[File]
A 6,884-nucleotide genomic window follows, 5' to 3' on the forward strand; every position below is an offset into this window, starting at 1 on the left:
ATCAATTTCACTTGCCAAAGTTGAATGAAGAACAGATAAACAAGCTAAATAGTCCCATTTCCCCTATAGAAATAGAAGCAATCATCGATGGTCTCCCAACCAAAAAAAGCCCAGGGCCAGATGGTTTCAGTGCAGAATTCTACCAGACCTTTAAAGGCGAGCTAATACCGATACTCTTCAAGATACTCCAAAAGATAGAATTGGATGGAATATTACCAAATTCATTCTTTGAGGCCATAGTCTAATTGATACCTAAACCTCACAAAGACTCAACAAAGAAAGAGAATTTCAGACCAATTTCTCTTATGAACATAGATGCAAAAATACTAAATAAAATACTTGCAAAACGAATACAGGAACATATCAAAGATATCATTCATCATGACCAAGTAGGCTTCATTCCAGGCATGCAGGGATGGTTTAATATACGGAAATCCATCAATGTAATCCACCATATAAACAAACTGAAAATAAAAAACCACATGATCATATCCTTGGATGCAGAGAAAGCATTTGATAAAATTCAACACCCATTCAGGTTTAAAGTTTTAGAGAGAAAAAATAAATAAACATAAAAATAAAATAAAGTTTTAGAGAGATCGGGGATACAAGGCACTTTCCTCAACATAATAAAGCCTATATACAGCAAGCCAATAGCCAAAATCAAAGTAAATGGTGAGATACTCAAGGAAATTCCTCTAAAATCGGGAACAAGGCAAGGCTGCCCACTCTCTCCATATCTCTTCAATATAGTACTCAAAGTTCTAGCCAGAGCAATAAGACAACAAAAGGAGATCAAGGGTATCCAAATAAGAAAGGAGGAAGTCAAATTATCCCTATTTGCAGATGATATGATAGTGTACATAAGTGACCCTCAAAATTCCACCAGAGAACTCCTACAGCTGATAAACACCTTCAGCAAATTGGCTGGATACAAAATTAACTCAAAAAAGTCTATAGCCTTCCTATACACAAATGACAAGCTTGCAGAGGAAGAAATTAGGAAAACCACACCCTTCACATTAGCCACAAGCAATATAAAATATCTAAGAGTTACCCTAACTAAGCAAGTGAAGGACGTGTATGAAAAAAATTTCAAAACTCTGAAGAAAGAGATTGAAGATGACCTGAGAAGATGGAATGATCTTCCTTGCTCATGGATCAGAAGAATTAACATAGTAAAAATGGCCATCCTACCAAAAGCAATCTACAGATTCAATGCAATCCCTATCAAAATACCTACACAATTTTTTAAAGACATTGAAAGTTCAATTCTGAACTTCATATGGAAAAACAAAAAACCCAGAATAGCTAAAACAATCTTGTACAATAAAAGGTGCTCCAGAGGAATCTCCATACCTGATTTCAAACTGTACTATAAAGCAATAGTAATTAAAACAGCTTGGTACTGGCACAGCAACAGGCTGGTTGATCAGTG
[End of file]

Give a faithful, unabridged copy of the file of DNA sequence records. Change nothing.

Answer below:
A 6,884-nucleotide genomic window follows, 5' to 3' on the forward strand; every position below is an offset into this window, starting at 1 on the left:
ATCAATTTCACTTGCCAAAGTTGAATGAAGAACAGATAAACAAGCTAAATAGTCCCATTTCCCCTATAGAAATAGAAGCAATCATCGATGGTCTCCCAACCAAAAAAAGCCCAGGGCCAGATGGTTTCAGTGCAGAATTCTACCAGACCTTTAAAGGCGAGCTAATACCGATACTCTTCAAGATACTCCAAAAGATAGAATTGGATGGAATATTACCAAATTCATTCTTTGAGGCCATAGTCTAATTGATACCTAAACCTCACAAAGACTCAACAAAGAAAGAGAATTTCAGACCAATTTCTCTTATGAACATAGATGCAAAAATACTAAATAAAATACTTGCAAAACGAATACAGGAACATATCAAAGATATCATTCATCATGACCAAGTAGGCTTCATTCCAGGCATGCAGGGATGGTTTAATATACGGAAATCCATCAATGTAATCCACCATATAAACAAACTGAAAATAAAAAACCACATGATCATATCCTTGGATGCAGAGAAAGCATTTGATAAAATTCAACACCCATTCAGGTTTAAAGTTTTAGAGAGAAAAAATAAATAAACATAAAAATAAAATAAAGTTTTAGAGAGATCGGGGATACAAGGCACTTTCCTCAACATAATAAAGCCTATATACAGCAAGCCAATAGCCAAAATCAAAGTAAATGGTGAGATACTCAAGGAAATTCCTCTAAAATCGGGAACAAGGCAAGGCTGCCCACTCTCTCCATATCTCTTCAATATAGTACTCAAAGTTCTAGCCAGAGCAATAAGACAACAAAAGGAGATCAAGGGTATCCAAATAAGAAAGGAGGAAGTCAAATTATCCCTATTTGCAGATGATATGATAGTGTACATAAGTGACCCTCAAAATTCCACCAGAGAACTCCTACAGCTGATAAACACCTTCAGCAAATTGGCTGGATACAAAATTAACTCAAAAAAGTCTATAGCCTTCCTATACACAAATGACAAGCTTGCAGAGGAAGAAATTAGGAAAACCACACCCTTCACATTAGCCACAAGCAATATAAAATATCTAAGAGTTACCCTAACTAAGCAAGTGAAGGACGTGTATGAAAAAAATTTCAAAACTCTGAAGAAAGAGATTGAAGATGACCTGAGAAGATGGAATGATCTTCCTTGCTCATGGATCAGAAGAATTAACATAGTAAAAATGGCCATCCTACCAAAAGCAATCTACAGATTCAATGCAATCCCTATCAAAATACCTACACAATTTTTTAAAGACATTGAAAGTTCAATTCTGAACTTCATATGGAAAAACAAAAAACCCAGAATAGCTAAAACAATCTTGTACAATAAAAGGTGCTCCAGAGGAATCTCCATACCTGATTTCAAACTGTACTATAAAGCAATAGTAATTAAAACAGCTTGGTACTGGCACAGCAACAGGCTGGTTGATCAGTG